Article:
With respect to the Middle East peace process, Reagan did stake out some conceptual positions that held promise for breaking the deadlock of the longstanding Arab-Israeli dispute. The President's peace initiative in 1982, which called for Palestinian self-rule in the occupied West Bank and Gaza Strip under some form of Jordanian supervision, was widely applauded. But Reagan never exercised his personal leadership to follow through and, given passivity at the top, Secretary of State George Shultz was unable to revive the process despite rounds of peripatetic diplomacy.
Now that Palestinians in the West Bank and Gaza are politically aroused, the urgency of resolving the peace issue has grown. The region remains a land mine that could blow up and damage US interests as well as the improving US-Soviet relationship. Adding to the general concern is the proliferation of ballistic missiles and chemical weapons in the region.
``The Middle East is moving to a dangerous situation from a military-balance point of view,'' says Lawrence S. Eagleburger, a former high State Department official. ``The danger of a new war there is growing.''
Central America. While the President was successful in thwarting Soviet expansion in Afghanistan, which had a genuine resistance force, he fared much less well in Central America, where he in effect organized the contra rebel force in hopes of bringing down Nicaragua's Marxist Sandinista government. To Reagan's frustration, he could not build a consensus in Congress or win public support for his policies.
Unwilling to test the route of a negotiated settlement with Nicaragua, yet also unwilling to commit US military force, the President failed to achieve a more democratic Nicaragua and bequeaths a policy shambles.
President-elect Bush must not only address the Nicaraguan issue. He faces emerging difficulties in El Salvador, where the far right is expected to come to power again; in Honduras, where the presence of the Nicaraguan contras has fueled anti-Americanism; and in Panama, where military strong man Manuel Noriega remains in power and the economy is a disaster.
The global economy. While Reaganites boast that America is ``standing tall'' again in the world, critics retort that administration policies have mortgaged the nation's future and weakened its global position. No single issue concerns diplomats more than the massive budget and trade deficits and the world debt problem. The public itself is coming to view Japanese economic strength as a greater threat than Soviet militarism.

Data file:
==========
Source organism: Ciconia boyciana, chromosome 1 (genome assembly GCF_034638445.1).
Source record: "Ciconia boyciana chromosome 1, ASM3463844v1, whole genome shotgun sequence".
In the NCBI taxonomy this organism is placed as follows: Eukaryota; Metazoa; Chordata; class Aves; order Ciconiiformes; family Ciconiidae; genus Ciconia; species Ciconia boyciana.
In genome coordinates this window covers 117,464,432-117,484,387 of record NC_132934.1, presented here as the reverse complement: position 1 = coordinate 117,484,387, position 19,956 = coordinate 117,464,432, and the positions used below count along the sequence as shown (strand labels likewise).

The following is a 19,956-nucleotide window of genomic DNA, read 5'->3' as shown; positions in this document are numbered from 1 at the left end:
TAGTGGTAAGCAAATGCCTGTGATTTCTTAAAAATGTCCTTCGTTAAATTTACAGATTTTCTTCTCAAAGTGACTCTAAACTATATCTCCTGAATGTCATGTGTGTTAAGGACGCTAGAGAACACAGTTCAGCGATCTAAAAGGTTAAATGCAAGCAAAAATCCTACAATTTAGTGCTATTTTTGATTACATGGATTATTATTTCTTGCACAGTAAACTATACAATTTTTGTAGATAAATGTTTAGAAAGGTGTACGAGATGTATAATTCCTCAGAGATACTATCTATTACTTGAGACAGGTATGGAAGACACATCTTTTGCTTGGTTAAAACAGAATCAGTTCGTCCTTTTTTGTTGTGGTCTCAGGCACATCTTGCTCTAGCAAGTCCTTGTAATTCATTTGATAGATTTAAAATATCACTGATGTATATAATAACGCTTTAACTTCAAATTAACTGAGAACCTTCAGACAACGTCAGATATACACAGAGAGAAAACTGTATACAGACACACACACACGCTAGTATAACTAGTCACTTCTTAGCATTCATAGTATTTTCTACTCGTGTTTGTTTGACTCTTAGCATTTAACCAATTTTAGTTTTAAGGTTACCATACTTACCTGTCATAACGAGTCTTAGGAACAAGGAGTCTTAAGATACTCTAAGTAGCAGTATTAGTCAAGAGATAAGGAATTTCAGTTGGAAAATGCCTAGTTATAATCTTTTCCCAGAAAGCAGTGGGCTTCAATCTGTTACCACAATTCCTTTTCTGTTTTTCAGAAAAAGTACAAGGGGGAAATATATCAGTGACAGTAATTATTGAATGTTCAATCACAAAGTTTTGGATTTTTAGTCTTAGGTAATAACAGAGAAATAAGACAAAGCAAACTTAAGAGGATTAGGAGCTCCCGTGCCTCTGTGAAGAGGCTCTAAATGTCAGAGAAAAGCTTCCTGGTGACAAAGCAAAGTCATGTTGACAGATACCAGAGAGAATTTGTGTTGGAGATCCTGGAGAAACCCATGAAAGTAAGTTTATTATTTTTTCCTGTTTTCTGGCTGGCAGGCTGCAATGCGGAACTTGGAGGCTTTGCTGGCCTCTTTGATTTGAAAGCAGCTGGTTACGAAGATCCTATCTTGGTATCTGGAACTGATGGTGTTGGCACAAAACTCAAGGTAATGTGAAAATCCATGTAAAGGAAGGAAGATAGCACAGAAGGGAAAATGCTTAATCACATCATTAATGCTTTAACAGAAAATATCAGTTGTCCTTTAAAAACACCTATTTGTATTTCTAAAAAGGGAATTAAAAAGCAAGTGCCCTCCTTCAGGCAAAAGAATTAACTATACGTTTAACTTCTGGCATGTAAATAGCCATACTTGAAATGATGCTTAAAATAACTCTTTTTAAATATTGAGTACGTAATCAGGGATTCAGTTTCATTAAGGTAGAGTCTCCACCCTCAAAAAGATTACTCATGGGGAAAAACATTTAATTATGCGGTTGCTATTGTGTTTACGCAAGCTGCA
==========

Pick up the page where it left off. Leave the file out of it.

``We're heading into a very different era,'' says Robert Kupperman, an analyst at the Center for Strategic and International Studies. ``We're not going to see clear balances of power, our influence will be less, and we'll have to give more than lip service to linking political with economic power.''
``We're now facing problems we have never faced before,'' says Mr. Eagleburger. ``It's not just a matter of the impact of debt on economic growth but of growing political instability - in Mexico, for instance.''
As global problems crowd in on the diplomatic calendar, world institutions and multilateral cooperation are expected to take on heightened importance. During much of his presidency, Reagan tended to engage in unilateral actions, such as mining Nicaraguan harbors, rather than turn to international organizations as a tool of diplomacy.
But the past few months have seen a shift of attitude toward the UN. Reagan, finally acknowledging the usefulness of the UN after it negotiated the Soviet withdrawal from Afghanistan and the cease-fire in the Gulf war, approved a partial payment of US dues to the UN and began to speak more kindly of it.
Foreign policy specialists believe the next president will be under growing pressures to utilize multinational institutions and to rebuild a respect for law.
``I would hope that we might get back to the idea that the UN Charter was the right idea in the first place and that collective security and responsibilities were the route to go,'' says Brian Urquhart, former UN undersecretary-general. ``Whatever the difficulties, this would mean thinking about the promotion of the international rule of law.''
Tomorrow: Lifting the tone of government.